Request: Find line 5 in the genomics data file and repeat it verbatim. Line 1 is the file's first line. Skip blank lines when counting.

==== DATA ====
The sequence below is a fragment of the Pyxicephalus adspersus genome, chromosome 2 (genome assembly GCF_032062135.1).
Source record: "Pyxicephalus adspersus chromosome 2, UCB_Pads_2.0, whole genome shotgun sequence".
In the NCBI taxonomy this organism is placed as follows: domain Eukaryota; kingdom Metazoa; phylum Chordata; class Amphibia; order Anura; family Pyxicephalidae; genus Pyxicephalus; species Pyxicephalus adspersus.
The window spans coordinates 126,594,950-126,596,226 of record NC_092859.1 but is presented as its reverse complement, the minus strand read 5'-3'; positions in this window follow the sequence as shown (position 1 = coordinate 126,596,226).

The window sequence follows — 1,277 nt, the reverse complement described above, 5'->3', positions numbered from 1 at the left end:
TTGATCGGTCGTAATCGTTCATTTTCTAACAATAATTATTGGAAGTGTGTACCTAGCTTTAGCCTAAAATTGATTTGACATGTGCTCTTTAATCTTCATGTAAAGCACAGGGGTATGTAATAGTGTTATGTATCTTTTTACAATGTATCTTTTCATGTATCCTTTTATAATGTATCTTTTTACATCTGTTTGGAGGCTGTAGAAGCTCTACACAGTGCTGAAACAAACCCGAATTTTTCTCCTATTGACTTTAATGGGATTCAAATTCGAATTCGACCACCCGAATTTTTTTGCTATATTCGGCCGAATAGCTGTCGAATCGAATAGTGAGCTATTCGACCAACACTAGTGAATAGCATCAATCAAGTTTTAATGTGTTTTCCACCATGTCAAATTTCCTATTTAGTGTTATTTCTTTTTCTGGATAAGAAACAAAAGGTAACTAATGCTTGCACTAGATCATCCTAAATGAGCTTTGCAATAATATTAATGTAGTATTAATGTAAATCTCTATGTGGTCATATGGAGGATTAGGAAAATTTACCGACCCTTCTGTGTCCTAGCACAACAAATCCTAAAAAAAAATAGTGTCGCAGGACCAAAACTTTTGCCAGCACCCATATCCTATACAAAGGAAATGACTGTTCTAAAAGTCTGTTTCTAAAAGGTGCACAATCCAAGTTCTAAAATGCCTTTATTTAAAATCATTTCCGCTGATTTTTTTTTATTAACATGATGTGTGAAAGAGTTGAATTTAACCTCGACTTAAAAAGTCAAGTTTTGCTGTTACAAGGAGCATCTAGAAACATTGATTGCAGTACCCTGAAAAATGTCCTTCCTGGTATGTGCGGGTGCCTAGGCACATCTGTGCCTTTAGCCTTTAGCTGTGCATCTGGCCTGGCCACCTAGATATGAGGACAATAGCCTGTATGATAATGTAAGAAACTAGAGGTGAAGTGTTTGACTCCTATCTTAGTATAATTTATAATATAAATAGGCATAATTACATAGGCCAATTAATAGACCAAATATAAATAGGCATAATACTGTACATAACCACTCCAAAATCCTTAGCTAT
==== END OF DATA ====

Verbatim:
The window sequence follows — 1,277 nt, the reverse complement described above, 5'->3', positions numbered from 1 at the left end: